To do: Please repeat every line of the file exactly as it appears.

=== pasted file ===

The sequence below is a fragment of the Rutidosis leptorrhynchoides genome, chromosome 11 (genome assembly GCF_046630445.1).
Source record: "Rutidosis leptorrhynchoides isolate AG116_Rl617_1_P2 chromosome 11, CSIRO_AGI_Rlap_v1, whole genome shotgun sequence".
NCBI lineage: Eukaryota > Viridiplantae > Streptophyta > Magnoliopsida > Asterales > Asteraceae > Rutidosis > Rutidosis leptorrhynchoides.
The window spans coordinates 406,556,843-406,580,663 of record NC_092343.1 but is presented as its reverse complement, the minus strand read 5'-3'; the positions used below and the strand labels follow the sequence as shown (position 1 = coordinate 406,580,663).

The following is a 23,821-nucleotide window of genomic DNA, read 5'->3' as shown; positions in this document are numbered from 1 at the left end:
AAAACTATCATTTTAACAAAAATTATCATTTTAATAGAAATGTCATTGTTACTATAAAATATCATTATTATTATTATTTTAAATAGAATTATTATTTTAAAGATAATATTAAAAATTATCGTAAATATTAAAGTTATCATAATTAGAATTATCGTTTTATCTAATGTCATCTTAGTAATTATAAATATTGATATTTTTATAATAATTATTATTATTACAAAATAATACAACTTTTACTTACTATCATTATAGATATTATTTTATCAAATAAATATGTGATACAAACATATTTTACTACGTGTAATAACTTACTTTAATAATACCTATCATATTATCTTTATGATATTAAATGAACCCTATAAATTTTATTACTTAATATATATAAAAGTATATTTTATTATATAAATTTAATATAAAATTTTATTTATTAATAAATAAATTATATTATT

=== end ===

The sequence below is a fragment of the Rutidosis leptorrhynchoides genome, chromosome 11 (genome assembly GCF_046630445.1).
Source record: "Rutidosis leptorrhynchoides isolate AG116_Rl617_1_P2 chromosome 11, CSIRO_AGI_Rlap_v1, whole genome shotgun sequence".
NCBI lineage: Eukaryota > Viridiplantae > Streptophyta > Magnoliopsida > Asterales > Asteraceae > Rutidosis > Rutidosis leptorrhynchoides.
The window spans coordinates 406,556,843-406,580,663 of record NC_092343.1 but is presented as its reverse complement, the minus strand read 5'-3'; the positions used below and the strand labels follow the sequence as shown (position 1 = coordinate 406,580,663).

The following is a 23,821-nucleotide window of genomic DNA, read 5'->3' as shown; positions in this document are numbered from 1 at the left end:
AAAACTATCATTTTAACAAAAATTATCATTTTAATAGAAATGTCATTGTTACTATAAAATATCATTATTATTATTATTTTAAATAGAATTATTATTTTAAAGATAATATTAAAAATTATCGTAAATATTAAAGTTATCATAATTAGAATTATCGTTTTATCTAATGTCATCTTAGTAATTATAAATATTGATATTTTTATAATAATTATTATTATTACAAAATAATACAACTTTTACTTACTATCATTATAGATATTATTTTATCAAATAAATATGTGATACAAACATATTTTACTACGTGTAATAACTTACTTTAATAATACCTATCATATTATCTTTATGATATTAAATGAACCCTATAAATTTTATTACTTAATATATATAAAAGTATATTTTATTATATAAATTTAATATAAAATTTTATTTATTAATAAATAAATTATATTATT